Eating disorders are serious mental illnesses that can have life-threatening consequences. They may appear to be about body weight on the surface but there are often underlying issues associated with them. One of the most common questions psychiatrists get asked by people who have children with eating disorders is what caused them?
There are multiple causes of eating disorders and we may never know what exact reason. It can depend entirely on the individual. Here are some of the causes commonly associated with eating disorders.
Like other mental health problems, genetics are thought to play a role in eating disorders. Certain genes may increase an individual’s risk of developing one. There have been studies that show that people with first-degree relatives- parents or siblings- that have an eating disorder are more likely to develop one too.
Psychological & Emotional Health
People who have eating disorders may also have psychological and emotional health problems that contribute to their disorder. Low self-esteem, Perfectionism, impulsive behavior, troubled relationships, or trauma could all be causes of eating disorders.
Society puts an emphasis on looking thin, especially for women. Success, wealth and even self-worth are all equated to a low body weight. Just pick up a magazine and you’ll see. Peer pressure, from society, friends, parents, and others, all fuel the desire to be thin- at whatever cost. The pressure to fit into this image can cause people to develop eating disorders in an attempt to achieve this.
While certain situations, events, and characteristics won’t cause an eating disorder they may increase the risk of one developing.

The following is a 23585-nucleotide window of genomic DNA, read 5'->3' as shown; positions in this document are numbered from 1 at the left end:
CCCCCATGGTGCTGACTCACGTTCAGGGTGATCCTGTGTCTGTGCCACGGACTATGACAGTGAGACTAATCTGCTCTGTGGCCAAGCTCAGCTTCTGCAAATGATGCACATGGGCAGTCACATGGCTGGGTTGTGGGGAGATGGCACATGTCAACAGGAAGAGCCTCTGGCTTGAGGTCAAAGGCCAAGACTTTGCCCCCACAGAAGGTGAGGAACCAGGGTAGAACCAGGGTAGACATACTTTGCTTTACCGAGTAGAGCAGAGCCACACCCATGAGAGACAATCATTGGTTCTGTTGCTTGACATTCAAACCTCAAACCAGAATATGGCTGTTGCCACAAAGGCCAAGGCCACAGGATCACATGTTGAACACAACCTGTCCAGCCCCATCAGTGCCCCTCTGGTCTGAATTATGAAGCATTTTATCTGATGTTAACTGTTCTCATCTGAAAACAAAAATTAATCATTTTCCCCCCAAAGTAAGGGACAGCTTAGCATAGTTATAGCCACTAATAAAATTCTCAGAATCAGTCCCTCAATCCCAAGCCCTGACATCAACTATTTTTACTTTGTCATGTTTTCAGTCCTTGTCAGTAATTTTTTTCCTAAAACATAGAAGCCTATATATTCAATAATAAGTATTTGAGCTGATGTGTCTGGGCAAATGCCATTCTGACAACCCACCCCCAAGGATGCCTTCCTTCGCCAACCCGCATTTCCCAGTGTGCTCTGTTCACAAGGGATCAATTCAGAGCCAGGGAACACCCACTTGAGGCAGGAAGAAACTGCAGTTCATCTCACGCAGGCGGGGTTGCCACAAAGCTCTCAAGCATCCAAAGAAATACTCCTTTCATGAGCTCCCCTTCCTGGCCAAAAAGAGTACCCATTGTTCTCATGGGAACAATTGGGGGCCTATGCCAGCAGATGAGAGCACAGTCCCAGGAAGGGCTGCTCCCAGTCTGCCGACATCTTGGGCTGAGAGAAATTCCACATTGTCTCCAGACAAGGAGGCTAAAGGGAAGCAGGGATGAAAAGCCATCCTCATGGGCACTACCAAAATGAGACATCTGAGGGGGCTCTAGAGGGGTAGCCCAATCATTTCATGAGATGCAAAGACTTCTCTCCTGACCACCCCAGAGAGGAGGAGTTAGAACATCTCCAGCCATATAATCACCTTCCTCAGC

Women are much more likely than men to develop eating disorders, especially bulimia and anorexia. Binge-eating disorder is one of the few eating disorders that affect men in almost equal numbers.
Eating disorders can occur in at any age. They are much more common during the teenage and early adulthood years. Teenage girls are particularly at higher risk than any other demographic.
Eating disorders are more likely to occur in people who have siblings or parents who have them. This could be because of genetics or just learned behavior. Family dynamics also play into this. A family focused on weight and eating will reflect on the child.
Certain mental health disorders make people more likely to develop eating disorders. Depression, anxiety, or OCD all increase one’s risk of developing one. A common symptom of these mental health disorders is low self-esteem, which makes them susceptible.
People who lose weight through dieting get positive reinforcement through comments and compliments by others. This can cause some people to take dieting too far ultimately leading to an eating disorder in hopes of continuously receiving that praise.
Change often brings stress with it. Whether that change is from moving, school, a job, or family or relationship issues, stress will probably come. An increase in stress could lead to an increased risk of developing an eating disorder. Change can make people feel out of control and one way to gain control over stress and change is through eating.
Certain occupations, activities, or hobbies require, or recommend a certain body type. Athletes, actors, dancers, and models all have higher risks of eating disorders. Coaches, bosses, and parents may unwilling contribute to these disorders by encouraging weight loss or excessive exercise.
Eating Disorder Treatment
Eating disorders are treatable. The earlier they are caught the better chances for a full recovery are. If you or someone you know is struggling with an eating disorder seek help.